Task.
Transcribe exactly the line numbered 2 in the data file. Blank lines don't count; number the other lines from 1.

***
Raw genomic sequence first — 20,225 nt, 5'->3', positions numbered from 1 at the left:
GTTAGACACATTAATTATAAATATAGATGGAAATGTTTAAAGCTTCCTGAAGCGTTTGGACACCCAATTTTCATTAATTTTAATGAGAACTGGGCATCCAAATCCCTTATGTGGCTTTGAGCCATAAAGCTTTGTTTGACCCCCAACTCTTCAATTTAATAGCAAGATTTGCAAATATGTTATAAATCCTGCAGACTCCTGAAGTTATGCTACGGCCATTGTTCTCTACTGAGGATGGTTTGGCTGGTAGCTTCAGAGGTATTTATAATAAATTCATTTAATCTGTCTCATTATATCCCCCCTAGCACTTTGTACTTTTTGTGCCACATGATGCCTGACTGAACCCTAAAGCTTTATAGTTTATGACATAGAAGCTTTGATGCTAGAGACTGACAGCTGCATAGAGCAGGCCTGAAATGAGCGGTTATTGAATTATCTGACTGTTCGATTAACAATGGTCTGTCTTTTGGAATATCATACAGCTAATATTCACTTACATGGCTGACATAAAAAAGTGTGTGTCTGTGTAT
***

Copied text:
GTTAGACACATTAATTATAAATATAGATGGAAATGTTTAAAGCTTCCTGAAGCGTTTGGACACCCAATTTTCATTAATTTTAATGAGAACTGGGCATCCAAATCCCTTATGTGGCTTTGAGCCATAAAGCTTTGTTTGACCCCCAACTCTTCAATTTAATAGCAAGATTTGCAAATATGTTATAAATCCTGCAGACTCCTGAAGTTATGCTACGGCCATTGTTCTCTACTGAGGATGGTTTGGCTGGTAGCTTCAGAGGTATTTATAATAAATTCATTTAATCTGTCTCATTATATCCCCCCTAGCACTTTGTACTTTTTGTGCCACATGATGCCTGACTGAACCCTAAAGCTTTATAGTTTATGACATAGAAGCTTTGATGCTAGAGACTGACAGCTGCATAGAGCAGGCCTGAAATGAGCGGTTATTGAATTATCTGACTGTTCGATTAACAATGGTCTGTCTTTTGGAATATCATACAGCTAATATTCACTTACATGGCTGACATAAAAAAGTGTGTGTCTGTGTAT